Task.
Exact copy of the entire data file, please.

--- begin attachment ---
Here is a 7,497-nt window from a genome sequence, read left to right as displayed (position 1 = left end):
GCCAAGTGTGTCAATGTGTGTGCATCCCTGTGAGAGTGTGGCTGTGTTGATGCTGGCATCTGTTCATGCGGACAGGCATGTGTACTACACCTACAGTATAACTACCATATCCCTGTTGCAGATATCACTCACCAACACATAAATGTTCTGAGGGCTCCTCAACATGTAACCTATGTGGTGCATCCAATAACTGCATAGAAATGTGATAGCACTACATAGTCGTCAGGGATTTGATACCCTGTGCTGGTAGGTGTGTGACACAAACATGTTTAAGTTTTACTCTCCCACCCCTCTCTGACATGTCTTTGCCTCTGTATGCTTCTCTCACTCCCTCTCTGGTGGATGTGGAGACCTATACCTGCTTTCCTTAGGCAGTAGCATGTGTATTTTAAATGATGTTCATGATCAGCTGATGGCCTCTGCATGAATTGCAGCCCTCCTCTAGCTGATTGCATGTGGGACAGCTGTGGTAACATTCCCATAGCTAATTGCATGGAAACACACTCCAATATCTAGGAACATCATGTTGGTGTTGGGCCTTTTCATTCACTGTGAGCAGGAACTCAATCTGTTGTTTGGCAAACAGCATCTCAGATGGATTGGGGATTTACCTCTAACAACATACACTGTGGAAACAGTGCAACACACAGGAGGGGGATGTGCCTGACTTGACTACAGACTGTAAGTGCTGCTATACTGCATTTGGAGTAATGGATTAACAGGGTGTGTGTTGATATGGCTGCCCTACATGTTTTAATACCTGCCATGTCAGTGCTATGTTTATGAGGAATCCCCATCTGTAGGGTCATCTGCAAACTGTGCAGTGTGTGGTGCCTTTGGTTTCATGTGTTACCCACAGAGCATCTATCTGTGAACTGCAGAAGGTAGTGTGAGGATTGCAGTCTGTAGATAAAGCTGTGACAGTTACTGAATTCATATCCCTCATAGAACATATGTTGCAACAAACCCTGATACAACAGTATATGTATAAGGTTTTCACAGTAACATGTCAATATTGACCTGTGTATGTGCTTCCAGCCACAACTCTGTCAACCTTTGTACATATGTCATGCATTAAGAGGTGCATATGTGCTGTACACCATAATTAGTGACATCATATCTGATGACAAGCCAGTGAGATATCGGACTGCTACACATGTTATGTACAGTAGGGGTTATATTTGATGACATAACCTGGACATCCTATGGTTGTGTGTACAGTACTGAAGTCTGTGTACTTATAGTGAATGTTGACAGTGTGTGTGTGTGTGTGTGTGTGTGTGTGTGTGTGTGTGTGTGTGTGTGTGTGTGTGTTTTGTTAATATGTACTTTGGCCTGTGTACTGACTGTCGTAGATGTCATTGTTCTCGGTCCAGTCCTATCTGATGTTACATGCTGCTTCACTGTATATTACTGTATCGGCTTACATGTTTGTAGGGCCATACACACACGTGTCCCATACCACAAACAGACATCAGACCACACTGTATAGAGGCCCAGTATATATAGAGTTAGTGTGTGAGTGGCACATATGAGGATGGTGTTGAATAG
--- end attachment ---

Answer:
Here is a 7,497-nt window from a genome sequence, read left to right as displayed (position 1 = left end):
GCCAAGTGTGTCAATGTGTGTGCATCCCTGTGAGAGTGTGGCTGTGTTGATGCTGGCATCTGTTCATGCGGACAGGCATGTGTACTACACCTACAGTATAACTACCATATCCCTGTTGCAGATATCACTCACCAACACATAAATGTTCTGAGGGCTCCTCAACATGTAACCTATGTGGTGCATCCAATAACTGCATAGAAATGTGATAGCACTACATAGTCGTCAGGGATTTGATACCCTGTGCTGGTAGGTGTGTGACACAAACATGTTTAAGTTTTACTCTCCCACCCCTCTCTGACATGTCTTTGCCTCTGTATGCTTCTCTCACTCCCTCTCTGGTGGATGTGGAGACCTATACCTGCTTTCCTTAGGCAGTAGCATGTGTATTTTAAATGATGTTCATGATCAGCTGATGGCCTCTGCATGAATTGCAGCCCTCCTCTAGCTGATTGCATGTGGGACAGCTGTGGTAACATTCCCATAGCTAATTGCATGGAAACACACTCCAATATCTAGGAACATCATGTTGGTGTTGGGCCTTTTCATTCACTGTGAGCAGGAACTCAATCTGTTGTTTGGCAAACAGCATCTCAGATGGATTGGGGATTTACCTCTAACAACATACACTGTGGAAACAGTGCAACACACAGGAGGGGGATGTGCCTGACTTGACTACAGACTGTAAGTGCTGCTATACTGCATTTGGAGTAATGGATTAACAGGGTGTGTGTTGATATGGCTGCCCTACATGTTTTAATACCTGCCATGTCAGTGCTATGTTTATGAGGAATCCCCATCTGTAGGGTCATCTGCAAACTGTGCAGTGTGTGGTGCCTTTGGTTTCATGTGTTACCCACAGAGCATCTATCTGTGAACTGCAGAAGGTAGTGTGAGGATTGCAGTCTGTAGATAAAGCTGTGACAGTTACTGAATTCATATCCCTCATAGAACATATGTTGCAACAAACCCTGATACAACAGTATATGTATAAGGTTTTCACAGTAACATGTCAATATTGACCTGTGTATGTGCTTCCAGCCACAACTCTGTCAACCTTTGTACATATGTCATGCATTAAGAGGTGCATATGTGCTGTACACCATAATTAGTGACATCATATCTGATGACAAGCCAGTGAGATATCGGACTGCTACACATGTTATGTACAGTAGGGGTTATATTTGATGACATAACCTGGACATCCTATGGTTGTGTGTACAGTACTGAAGTCTGTGTACTTATAGTGAATGTTGACAGTGTGTGTGTGTGTGTGTGTGTGTGTGTGTGTGTGTGTGTGTGTGTGTGTGTGTGTGTTTTGTTAATATGTACTTTGGCCTGTGTACTGACTGTCGTAGATGTCATTGTTCTCGGTCCAGTCCTATCTGATGTTACATGCTGCTTCACTGTATATTACTGTATCGGCTTACATGTTTGTAGGGCCATACACACACGTGTCCCATACCACAAACAGACATCAGACCACACTGTATAGAGGCCCAGTATATATAGAGTTAGTGTGTGAGTGGCACATATGAGGATGGTGTTGAATAG